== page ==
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Bitcoin (BTC) Price Rises with NASDAQ and S&P to Reach USD 41K

Bitcoin, the largest crypto, meanders around the USD 40,000 level as traders absorb the news on elevated inflation levels

Bitcoin’s price surged past the earlier expectation of USD 40,000 on Wednesday (April 13th) as investors continued interpreting the news that inflation was at the highest point in four decades.

Here are the main takes from the price movement of the largest crypto

  • Bitcoin was trading below USD 40,000 on Wednesday, but the price shot up to 41,000 at 13:00 hours with high trading volume.
  • The price was trying to find a support level after hitting and dropping from the USD 43,000 level reached earlier on last week. By Monday 18th April 2022 morning, the price of BTC was USD 39,833, significantly below the USD 43,000 mark.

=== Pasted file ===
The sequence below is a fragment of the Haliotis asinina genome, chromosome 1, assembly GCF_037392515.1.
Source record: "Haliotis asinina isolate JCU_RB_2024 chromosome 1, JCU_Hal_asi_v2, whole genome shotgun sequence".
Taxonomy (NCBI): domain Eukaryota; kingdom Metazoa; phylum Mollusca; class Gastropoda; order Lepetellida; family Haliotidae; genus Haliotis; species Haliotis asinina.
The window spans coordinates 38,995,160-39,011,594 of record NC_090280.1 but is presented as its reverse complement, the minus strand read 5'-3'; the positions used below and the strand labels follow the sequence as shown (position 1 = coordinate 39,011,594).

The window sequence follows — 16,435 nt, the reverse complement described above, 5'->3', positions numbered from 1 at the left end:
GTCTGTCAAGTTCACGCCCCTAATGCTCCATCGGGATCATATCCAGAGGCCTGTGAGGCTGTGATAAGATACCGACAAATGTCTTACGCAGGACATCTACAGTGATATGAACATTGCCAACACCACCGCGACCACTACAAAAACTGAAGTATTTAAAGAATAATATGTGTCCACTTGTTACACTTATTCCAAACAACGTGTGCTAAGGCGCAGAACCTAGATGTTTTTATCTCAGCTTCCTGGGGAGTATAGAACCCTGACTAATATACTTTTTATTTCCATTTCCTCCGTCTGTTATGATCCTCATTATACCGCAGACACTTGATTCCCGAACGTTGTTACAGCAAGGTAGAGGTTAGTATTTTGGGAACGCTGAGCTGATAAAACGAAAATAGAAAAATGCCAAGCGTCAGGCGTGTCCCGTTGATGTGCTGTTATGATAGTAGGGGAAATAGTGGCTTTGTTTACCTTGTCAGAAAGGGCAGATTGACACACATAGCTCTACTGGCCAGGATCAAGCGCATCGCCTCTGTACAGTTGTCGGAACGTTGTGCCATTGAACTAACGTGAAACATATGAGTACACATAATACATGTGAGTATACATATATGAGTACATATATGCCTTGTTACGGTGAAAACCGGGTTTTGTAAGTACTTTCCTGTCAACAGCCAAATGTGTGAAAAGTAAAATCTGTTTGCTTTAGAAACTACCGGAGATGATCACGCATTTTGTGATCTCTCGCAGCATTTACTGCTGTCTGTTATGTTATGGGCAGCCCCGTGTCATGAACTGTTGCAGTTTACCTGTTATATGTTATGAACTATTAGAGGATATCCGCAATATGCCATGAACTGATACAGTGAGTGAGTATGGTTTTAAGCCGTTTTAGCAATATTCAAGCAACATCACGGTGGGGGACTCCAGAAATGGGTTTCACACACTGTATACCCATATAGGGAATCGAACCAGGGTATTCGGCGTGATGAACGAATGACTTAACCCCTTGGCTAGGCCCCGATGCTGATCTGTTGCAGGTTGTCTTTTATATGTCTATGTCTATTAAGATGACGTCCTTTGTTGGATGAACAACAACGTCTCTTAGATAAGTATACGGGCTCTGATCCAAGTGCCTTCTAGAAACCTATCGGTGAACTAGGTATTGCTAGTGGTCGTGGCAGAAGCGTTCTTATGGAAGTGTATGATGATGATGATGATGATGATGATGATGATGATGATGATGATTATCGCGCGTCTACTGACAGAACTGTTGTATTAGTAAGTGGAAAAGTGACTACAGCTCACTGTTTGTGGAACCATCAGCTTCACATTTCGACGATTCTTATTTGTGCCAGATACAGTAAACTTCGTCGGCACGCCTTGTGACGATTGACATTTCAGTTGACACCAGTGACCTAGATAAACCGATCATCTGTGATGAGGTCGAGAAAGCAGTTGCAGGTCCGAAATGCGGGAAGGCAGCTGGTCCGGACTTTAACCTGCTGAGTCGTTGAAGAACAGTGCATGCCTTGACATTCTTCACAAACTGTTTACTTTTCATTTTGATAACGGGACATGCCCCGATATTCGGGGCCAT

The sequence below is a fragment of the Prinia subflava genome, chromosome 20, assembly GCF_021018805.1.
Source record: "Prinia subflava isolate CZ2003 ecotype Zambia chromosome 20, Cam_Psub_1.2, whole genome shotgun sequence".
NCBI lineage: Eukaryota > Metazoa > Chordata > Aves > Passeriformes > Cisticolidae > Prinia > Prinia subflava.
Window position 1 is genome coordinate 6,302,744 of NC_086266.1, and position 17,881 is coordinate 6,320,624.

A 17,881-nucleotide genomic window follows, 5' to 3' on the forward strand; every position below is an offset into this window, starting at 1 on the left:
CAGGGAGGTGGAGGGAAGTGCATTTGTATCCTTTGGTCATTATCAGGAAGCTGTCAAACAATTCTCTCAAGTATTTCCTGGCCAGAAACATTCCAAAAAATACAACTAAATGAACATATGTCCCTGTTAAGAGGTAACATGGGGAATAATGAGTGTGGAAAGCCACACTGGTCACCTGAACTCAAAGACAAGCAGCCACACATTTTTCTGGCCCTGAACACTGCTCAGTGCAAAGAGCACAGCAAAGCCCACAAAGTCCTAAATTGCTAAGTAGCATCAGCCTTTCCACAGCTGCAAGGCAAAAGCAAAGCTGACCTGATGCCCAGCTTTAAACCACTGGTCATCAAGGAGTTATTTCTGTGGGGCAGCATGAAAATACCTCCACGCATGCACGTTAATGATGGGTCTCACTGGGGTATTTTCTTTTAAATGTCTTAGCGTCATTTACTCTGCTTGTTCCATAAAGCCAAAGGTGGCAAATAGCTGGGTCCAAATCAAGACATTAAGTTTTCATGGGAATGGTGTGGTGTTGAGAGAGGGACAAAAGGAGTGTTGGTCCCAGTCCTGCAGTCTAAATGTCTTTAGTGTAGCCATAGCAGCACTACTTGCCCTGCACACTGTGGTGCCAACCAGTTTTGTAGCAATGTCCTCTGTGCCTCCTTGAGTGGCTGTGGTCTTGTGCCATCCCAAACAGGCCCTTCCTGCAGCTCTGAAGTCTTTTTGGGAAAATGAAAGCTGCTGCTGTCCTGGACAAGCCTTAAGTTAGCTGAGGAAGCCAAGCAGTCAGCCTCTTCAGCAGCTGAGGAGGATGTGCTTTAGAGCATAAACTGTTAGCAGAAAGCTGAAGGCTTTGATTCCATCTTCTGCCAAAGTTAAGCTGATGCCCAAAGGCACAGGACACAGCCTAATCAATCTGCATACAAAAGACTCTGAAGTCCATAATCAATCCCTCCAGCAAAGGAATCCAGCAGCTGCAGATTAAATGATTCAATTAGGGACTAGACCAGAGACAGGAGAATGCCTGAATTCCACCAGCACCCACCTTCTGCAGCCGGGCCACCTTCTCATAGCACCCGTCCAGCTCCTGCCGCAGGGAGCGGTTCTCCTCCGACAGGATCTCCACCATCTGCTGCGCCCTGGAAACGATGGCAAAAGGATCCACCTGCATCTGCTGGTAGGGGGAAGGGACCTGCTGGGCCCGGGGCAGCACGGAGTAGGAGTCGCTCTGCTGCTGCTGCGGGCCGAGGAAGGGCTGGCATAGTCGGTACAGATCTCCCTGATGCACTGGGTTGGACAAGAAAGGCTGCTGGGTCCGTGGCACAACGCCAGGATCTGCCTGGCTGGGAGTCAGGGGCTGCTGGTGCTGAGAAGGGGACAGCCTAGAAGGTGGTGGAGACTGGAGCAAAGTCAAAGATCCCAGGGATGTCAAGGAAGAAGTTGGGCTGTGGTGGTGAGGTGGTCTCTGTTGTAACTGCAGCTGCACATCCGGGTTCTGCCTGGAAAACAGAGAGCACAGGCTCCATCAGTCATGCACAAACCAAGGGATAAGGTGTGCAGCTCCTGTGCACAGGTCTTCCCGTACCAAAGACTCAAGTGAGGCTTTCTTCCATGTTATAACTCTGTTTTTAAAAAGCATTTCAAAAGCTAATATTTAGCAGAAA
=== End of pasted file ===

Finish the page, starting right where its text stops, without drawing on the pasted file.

• The move is coming following the stock markets, which opened with a bullish trend. NASDAQ was up 1.3% while S & P 500 gained 0.6%. Note that sentiments in the equity market are closely related to Bitcoin’s price performance. 
  • Other popular cryptos that also reported a bullish trend include Eth (ETH) which gained 1.6% to reach USD 3,100, but like Bitcoin, it rolled back and started this week at USD 2,995.72 on Monday 18th April 2022. 
  • When we turn to the consumer price index (CPI), for the month of March, there was a sharp increase of about 8.5% because of the rising food and energy prices. Although there is an argument that inflation hit a peak in February, the high number (higher than anticipated) might strengthen the Federal Reserve’s move to pick a higher interest rate when it meets next. 

Bitcoin is on an uptrend as bonds reconsider the Fed’s tighter bets. According to Edward Moya, one of the top analysts at Oanda, Bitcoin will continue following leads set out in equities. Right now, Moya argues that the growing optimism and consumers are still in excellent shape. Therefore, he predicts that BTC will continue trading in the range of USD 38,000 and USD 48,000 because stocks may come with a limited upside earning season driven by geopolitical realities and inflation risks for the corporate United States.

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